Where is the school bully now?

Most of us have witnessed or experienced bullying at some point in our adult lives and we know it isn’t pleasant, but when we talk about bullying, most of us immediately think about our schooldays. But,     What happens when that school bully grows up? Do they carry on bullying? Who are they bullying now? Why do they need to bully anyone at all? Why do we let them get away with it? The bully you know could be:

  • someone you grew up with – brother, sister, father, mother, cousin…
  • someone you go out with or are married to
  • someone related to your partner
  • someone who married into your family
  • a neighbour
  • a ‘friend’
  • a friend’s partner
  • a colleague
  • your boss
  • someone you encountered by chance – on a train or in a coffee shop

For some of us one of the biggest feats is recognising that we are being bullied at all. Bullies are very good at making us feel that we are in the wrong – and people can suffer for years before they begin to understand where the problem really lies. Consider these questions: (Adapted from ‘Stop Walking on Eggshells’ – Paul Mason/Randi Kreger – New Harbinger Publications Inc -California 1998)

  • Do you find yourself hiding how you think or feel because you are afraid of the other person’s reaction?
  • Are you blamed and criticized for everything that goes wrong – even when it makes no logical sense?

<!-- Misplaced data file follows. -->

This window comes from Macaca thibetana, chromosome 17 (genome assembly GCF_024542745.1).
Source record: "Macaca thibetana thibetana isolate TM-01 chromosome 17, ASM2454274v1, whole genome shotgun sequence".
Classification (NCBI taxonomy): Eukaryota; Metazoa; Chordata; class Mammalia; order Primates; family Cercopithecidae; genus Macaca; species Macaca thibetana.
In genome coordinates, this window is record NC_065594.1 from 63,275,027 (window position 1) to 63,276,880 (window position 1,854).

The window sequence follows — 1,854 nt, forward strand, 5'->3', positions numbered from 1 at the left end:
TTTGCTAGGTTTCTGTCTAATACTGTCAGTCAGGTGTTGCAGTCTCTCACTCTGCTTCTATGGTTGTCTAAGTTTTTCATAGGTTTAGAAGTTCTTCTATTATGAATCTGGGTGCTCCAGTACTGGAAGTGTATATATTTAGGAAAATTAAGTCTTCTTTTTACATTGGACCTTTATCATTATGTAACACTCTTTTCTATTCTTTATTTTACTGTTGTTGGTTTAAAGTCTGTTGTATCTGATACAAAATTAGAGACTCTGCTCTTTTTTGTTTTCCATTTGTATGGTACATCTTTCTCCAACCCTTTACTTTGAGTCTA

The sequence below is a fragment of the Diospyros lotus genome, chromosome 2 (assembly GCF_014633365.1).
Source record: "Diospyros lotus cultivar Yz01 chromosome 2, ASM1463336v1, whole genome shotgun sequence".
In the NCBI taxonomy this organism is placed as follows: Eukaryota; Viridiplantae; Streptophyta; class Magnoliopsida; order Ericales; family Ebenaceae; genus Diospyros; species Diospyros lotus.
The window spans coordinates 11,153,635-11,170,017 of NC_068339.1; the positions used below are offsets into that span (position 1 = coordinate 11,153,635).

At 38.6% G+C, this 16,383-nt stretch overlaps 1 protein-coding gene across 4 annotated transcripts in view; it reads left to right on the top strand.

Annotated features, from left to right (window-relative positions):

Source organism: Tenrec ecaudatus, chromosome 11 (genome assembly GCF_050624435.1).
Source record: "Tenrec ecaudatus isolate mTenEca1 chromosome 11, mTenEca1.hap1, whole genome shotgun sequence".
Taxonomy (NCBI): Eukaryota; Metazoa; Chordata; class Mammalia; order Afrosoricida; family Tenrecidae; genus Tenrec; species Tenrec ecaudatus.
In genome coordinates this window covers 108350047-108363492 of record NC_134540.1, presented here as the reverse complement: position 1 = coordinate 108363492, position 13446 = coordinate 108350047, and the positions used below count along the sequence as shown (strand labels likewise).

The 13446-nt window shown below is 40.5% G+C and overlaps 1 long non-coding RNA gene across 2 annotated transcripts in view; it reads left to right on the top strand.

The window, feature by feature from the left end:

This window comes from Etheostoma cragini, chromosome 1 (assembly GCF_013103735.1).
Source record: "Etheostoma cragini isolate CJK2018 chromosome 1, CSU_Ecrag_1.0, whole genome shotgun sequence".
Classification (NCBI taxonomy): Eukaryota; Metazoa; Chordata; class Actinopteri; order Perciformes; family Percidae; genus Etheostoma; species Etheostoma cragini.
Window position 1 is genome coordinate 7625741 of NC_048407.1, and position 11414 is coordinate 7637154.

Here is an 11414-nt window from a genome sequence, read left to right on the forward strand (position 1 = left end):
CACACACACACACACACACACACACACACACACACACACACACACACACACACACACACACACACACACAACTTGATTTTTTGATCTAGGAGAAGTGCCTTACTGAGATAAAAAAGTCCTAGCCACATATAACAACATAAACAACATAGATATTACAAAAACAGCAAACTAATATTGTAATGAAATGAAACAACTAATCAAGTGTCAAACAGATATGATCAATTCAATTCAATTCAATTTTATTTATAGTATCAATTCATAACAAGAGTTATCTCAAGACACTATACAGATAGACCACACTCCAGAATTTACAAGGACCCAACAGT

• Are you the focus of intense and irrational rages – alternating with periods of calm and normality?
  • Is the person always denigrating or denying your point of view?
  • Do you feel that their expectations of you are constantly changing, so you can never do anything right?
  • Do you feel that it is impossible to address any of these issues with the person because:
    • they won’t accept that anything they’ve done needs discussing?
    • they deny they’ve done anything?
    • as soon as you begin to speak about it, the the conversation turns into a catalogue of your faults, none of which stand up to scrutiny?
  • Do you fear that if you approached anybody about it, nobody would believe you because the person is so charming and helpful to everyone else?
  • Do you feel that you have no support and have to face the bully by yourself?

There are no quick-fixes when you are being bullied, but understanding your own emotional and physical responses can help you to recognise the dynamics of a relationship and allow you to make more effective decisions and choices. Nayna Kumari 28th March 2016

If you need somebody to talk to or would like to book a place on an Adult Bullying Introductory Workshop please contact Nayna:

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